1. Origin and Name
In terms of origin, the philodendron black cardinal is native to Orlando, Florida. It is a part of Robert H. McColley’s hybridization program, which began in 1951. Other names for the philodendron black cardinal are philodendron erubescens or Blushing philodendron.
Philodendron Rojo congo is native to several places, including South America, and Florida. It is a hybrid plant that was created by cross-breeding Philodendron tatei with Philodendron imperial red. Other names for the Rojo congo include Congo red and Philodendron red congo.
2. Shape and Appearance
It’s easy to identify the Philodendron black cardinal plants as they have oval, broad, glossy leaves.
Philodendron Rojo congo leaves are large, glossy, and have an ovate shape. But the black cardinal leaves are larger and darker than them.
3. Differences In Color
New Philodendron black cardinal leaves often have a burgundy-red color, which later turns to dark green as they mature. Fully mature leaves usually have a blackish-green color.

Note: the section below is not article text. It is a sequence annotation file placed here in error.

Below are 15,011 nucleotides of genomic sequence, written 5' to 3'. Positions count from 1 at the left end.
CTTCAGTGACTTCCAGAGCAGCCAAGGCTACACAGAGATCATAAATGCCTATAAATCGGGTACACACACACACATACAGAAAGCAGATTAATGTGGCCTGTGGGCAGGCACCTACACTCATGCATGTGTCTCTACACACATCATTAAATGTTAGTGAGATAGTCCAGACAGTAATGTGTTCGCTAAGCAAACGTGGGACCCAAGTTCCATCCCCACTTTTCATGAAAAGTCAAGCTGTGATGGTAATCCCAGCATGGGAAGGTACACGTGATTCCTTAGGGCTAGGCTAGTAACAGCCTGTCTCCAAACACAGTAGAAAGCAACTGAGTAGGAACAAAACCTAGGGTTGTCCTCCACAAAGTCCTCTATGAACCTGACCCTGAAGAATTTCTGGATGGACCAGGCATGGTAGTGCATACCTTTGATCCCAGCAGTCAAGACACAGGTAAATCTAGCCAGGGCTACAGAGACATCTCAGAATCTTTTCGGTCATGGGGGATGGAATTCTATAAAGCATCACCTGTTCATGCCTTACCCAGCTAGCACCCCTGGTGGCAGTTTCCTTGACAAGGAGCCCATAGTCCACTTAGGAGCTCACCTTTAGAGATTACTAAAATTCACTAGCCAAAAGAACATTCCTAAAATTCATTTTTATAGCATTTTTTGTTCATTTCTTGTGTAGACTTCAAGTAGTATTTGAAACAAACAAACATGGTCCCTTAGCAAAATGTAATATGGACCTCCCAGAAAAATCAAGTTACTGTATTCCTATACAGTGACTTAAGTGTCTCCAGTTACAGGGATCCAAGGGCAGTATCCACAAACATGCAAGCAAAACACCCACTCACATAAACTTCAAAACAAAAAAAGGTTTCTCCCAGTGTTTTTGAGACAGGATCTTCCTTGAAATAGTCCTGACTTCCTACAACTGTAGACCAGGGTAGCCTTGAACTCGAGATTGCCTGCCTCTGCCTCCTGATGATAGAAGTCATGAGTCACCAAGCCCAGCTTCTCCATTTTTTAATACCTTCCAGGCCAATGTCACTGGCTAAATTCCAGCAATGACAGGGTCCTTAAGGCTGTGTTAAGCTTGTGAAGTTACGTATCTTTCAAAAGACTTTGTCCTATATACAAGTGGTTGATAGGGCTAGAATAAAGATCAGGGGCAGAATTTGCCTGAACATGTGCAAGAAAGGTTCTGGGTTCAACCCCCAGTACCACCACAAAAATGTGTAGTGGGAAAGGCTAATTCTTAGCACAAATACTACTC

Before they mature, the leaves of the Rojo congo usually have a bright red color. But as the plant ages, its leaves become deep green or dark green.
4. Leaf Size and Texture
Under normal conditions, the mature philodendron black cardinal leaves can grow to 1 ft. in length and 20 cm wide.
When mature, the Rojo Congo leaves can grow up to 18 inches in length and 12 inches wide.
5. Height and Growth Rate
Typically, the philodendron black cardinal grows to about 3 ft. in height and 1.5 ft. wide. And they are fast-growing plants.
Usually, mature philodendron Rojo congo are 2 ft. tall and 2.5 ft. wide. They grow moderately fast when the environment is favorable.